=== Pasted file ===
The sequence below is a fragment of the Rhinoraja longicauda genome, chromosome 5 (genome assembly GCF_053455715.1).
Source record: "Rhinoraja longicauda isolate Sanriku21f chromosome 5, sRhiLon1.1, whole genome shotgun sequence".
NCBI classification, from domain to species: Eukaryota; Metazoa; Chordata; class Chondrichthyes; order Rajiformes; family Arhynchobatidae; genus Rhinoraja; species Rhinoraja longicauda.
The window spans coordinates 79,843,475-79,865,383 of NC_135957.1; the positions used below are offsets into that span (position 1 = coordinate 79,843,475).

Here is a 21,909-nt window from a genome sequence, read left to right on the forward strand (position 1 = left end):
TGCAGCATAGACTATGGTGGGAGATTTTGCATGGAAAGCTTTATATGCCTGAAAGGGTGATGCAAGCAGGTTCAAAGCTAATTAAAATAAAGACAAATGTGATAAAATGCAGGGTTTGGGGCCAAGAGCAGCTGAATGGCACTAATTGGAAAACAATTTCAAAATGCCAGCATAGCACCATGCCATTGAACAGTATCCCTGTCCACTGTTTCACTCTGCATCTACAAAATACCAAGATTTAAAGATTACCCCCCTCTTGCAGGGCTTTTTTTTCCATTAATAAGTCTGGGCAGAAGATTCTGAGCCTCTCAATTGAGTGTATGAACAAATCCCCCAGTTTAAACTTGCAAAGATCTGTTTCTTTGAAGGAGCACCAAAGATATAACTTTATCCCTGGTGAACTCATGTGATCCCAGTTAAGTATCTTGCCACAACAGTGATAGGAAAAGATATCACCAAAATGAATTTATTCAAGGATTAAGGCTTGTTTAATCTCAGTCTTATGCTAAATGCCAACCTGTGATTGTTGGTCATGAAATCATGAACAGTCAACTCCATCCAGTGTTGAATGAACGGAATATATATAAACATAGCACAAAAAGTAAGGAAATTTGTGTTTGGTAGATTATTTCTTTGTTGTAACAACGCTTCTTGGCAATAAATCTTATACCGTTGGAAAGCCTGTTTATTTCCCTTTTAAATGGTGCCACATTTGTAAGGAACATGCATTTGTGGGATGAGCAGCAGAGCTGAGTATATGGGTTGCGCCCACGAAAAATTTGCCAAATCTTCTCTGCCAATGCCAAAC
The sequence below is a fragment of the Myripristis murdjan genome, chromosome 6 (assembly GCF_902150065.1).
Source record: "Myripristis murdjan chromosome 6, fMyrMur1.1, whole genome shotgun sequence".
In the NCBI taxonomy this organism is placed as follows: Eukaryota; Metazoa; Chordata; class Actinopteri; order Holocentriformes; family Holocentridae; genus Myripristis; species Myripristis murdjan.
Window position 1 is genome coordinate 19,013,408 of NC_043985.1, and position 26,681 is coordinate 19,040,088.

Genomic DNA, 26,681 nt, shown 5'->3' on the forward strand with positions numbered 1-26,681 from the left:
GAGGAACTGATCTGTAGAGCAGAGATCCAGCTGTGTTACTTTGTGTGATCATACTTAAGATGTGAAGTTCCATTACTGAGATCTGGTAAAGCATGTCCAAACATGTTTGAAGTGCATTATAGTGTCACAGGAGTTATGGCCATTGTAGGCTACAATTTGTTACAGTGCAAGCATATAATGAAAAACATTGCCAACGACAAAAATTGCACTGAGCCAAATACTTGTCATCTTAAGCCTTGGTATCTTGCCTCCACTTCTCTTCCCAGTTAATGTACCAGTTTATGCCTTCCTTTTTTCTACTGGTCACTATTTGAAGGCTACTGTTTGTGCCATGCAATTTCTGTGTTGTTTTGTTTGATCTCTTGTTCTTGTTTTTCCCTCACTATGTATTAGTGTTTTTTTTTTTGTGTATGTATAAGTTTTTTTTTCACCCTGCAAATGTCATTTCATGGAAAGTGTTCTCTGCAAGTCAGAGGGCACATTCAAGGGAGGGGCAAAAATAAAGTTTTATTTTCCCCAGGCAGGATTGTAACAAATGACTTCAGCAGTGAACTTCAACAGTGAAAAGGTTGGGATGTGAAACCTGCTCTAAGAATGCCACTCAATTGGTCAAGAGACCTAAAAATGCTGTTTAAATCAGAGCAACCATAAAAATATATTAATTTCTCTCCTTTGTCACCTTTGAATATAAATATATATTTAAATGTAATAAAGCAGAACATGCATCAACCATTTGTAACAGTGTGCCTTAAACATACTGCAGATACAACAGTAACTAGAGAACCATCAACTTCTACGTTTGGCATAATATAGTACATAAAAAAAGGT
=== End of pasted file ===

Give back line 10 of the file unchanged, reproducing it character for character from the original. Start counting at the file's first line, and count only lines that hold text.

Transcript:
Window position 1 is genome coordinate 19,013,408 of NC_043985.1, and position 26,681 is coordinate 19,040,088.